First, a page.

For a non-denominational ministry to stay on course it must always seek contributions from the person most committed to their cause and most able to make the contribution needed. Genuine non-denominational ministries are totally unconcerned whether every speaker comes from the same background or different ones, for the only concern is whether the new person will be most effective in advancing their cause. When people of less ability are included because of their denomination, the ministry is weakened. When people of great ability who do not share the common theology or vision are included the ministry will inevitably be weakened. Fellow travellers are more dangerous than enemies.

In Christian ministry unity comes from the centre drawing people in, not from the edges making alliances and coalitions. These alliances work in the short term, increasing the numerical power and resources of the organization, but usually undermine the cause in the long term as they shift the central focus of the original ministry.

Here is the failure of the 20th century Ecumenical Movement. It was always about organizational alliances rather than theological agreement – let alone truth.

Denominations are para-church organizations with all the strengths and weaknesses that go with being ‘para-church’. They exist beside (para) the church to enable it to do its work or to extend the gospel beyond the work of the church. Often, they have planted the church and can be holding the title deeds of the property. But the more the denomination places organizational unity over theological unity in gospel ministry – the more it becomes an obstacle instead of a help to the individual church.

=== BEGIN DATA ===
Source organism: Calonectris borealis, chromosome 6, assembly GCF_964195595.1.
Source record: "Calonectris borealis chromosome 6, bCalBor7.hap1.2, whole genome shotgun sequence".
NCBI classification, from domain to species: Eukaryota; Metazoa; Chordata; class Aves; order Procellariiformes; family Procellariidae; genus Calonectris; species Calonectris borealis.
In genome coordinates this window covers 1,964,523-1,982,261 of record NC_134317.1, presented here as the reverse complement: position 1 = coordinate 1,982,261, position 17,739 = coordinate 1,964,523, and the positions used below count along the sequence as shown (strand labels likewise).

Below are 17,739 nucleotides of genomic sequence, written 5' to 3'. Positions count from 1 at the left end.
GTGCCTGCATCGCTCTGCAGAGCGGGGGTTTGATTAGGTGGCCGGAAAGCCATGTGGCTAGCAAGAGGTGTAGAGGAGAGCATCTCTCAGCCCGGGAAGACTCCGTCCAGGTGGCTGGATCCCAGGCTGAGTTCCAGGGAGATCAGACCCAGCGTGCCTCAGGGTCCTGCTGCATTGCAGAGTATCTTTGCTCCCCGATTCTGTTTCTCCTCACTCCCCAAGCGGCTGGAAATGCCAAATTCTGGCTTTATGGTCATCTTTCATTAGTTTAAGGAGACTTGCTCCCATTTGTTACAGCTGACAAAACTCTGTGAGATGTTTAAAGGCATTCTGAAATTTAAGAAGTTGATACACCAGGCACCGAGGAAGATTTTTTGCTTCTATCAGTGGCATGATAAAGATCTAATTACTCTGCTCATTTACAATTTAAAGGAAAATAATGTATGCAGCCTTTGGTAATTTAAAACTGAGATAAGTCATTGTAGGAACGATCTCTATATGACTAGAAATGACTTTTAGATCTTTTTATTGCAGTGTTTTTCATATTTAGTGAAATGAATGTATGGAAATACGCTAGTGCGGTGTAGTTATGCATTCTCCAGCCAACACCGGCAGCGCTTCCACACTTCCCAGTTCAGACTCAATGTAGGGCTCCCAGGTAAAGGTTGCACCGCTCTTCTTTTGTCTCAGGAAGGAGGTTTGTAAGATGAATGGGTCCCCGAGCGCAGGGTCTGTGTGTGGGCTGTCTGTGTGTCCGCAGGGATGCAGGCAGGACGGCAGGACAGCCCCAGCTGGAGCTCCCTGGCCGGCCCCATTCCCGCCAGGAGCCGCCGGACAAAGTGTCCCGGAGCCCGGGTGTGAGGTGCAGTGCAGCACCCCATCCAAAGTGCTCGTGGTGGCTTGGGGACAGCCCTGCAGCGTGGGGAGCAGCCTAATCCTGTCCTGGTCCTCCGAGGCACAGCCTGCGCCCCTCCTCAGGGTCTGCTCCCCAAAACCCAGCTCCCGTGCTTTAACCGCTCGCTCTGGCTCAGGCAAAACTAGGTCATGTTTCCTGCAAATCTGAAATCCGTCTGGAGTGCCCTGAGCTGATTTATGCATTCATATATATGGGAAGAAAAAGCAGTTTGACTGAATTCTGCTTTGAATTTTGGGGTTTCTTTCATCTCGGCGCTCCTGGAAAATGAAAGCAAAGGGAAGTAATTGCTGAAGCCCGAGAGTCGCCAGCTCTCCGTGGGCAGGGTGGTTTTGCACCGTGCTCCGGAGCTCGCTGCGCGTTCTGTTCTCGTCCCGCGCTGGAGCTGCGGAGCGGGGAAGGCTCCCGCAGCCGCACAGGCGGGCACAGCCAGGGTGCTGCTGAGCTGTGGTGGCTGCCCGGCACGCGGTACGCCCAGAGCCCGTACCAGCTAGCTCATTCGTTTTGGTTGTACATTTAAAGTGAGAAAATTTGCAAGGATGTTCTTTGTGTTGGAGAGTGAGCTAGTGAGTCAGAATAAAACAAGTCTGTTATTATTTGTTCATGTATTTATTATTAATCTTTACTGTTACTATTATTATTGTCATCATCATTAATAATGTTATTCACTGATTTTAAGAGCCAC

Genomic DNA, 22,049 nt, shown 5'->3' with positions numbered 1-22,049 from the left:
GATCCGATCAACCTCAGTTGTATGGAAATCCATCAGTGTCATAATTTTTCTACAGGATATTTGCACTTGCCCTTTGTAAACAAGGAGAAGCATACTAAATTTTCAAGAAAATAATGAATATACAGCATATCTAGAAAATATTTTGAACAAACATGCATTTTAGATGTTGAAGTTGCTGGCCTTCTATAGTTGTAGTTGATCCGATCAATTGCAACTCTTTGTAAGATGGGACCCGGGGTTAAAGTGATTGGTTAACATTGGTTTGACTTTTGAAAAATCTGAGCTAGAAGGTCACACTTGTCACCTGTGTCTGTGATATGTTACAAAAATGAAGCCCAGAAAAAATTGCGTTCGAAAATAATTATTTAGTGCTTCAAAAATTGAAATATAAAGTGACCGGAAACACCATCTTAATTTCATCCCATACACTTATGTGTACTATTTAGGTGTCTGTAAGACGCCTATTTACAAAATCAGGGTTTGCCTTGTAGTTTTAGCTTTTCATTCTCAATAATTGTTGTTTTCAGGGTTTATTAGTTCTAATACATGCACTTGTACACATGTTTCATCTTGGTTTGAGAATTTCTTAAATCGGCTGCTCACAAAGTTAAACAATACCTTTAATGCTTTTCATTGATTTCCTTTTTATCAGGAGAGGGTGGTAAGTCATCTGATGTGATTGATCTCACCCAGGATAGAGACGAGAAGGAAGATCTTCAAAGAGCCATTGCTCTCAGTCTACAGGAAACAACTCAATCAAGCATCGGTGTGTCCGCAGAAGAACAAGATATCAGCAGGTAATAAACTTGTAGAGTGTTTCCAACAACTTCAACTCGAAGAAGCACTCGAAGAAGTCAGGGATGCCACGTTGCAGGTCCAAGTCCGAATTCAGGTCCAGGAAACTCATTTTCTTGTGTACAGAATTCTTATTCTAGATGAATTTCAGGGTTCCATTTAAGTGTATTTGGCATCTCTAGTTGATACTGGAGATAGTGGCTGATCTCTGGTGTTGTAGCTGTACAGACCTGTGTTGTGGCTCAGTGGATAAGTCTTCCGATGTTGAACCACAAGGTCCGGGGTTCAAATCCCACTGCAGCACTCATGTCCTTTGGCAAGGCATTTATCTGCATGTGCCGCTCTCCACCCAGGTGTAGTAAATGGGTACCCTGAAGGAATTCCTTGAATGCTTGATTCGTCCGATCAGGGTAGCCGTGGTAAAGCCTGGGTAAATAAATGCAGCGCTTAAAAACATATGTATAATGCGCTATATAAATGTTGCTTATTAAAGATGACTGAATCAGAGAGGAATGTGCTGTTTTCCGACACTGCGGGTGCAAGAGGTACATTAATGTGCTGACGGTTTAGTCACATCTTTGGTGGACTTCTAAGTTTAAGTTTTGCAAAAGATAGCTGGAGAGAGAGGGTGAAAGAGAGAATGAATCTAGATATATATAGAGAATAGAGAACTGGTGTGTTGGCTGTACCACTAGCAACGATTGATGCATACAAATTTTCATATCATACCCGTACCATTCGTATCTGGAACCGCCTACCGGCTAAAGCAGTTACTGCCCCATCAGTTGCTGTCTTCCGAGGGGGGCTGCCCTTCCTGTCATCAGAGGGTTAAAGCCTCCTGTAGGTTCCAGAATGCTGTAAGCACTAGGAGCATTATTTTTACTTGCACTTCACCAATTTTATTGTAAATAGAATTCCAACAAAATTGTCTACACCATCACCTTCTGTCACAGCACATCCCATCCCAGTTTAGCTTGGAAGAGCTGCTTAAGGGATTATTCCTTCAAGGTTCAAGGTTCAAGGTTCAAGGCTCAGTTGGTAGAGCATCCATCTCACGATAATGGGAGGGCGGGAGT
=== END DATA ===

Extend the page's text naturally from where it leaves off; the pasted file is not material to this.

This is not to say denominations have no place or the individual congregation is sovereign. It is the word of God, which should rule our activities and fellowship. Within the New Testament the church is neither one organizational unity nor totally independent congregations. Paul consulted with the ‘influential’ leaders in Jerusalem but knew his commission came directly from Christ and they could not add anything to him but should in fact be opposed when they were in error (Galatians 2). Yet he can talk of practices that should be followed as a rule laid down for all the churches (1 Corinthians 7:17, 11:16, 14:33). So within the New Testament the churches are not independent congregations with nothing in common nor centrally organized as one singular entity.

However there is great danger when denominations take to themselves the title of “The Church of God”. For there is one church – the bride of Christ, gathered in heaven around his throne, and all Christians are baptised into that one body. Yet there are many churches of God in this world, each with as much claim to the title as the others (1 Corinthians 10:32, 11:16, 2 Thessalonians 1:4).

Any church is the church of God when by Christ’s Spirit it gathers in his name, prayerfully preaching his gospel, believing his word, seeking in his mercy to be obedient to his will. Or as our denomination has it: “The visible Church of Christ is a congregation of faithful men, in which the pure Word of God is preached, and the Sacraments be duly administered according to Christ’s ordinance” (Article 19).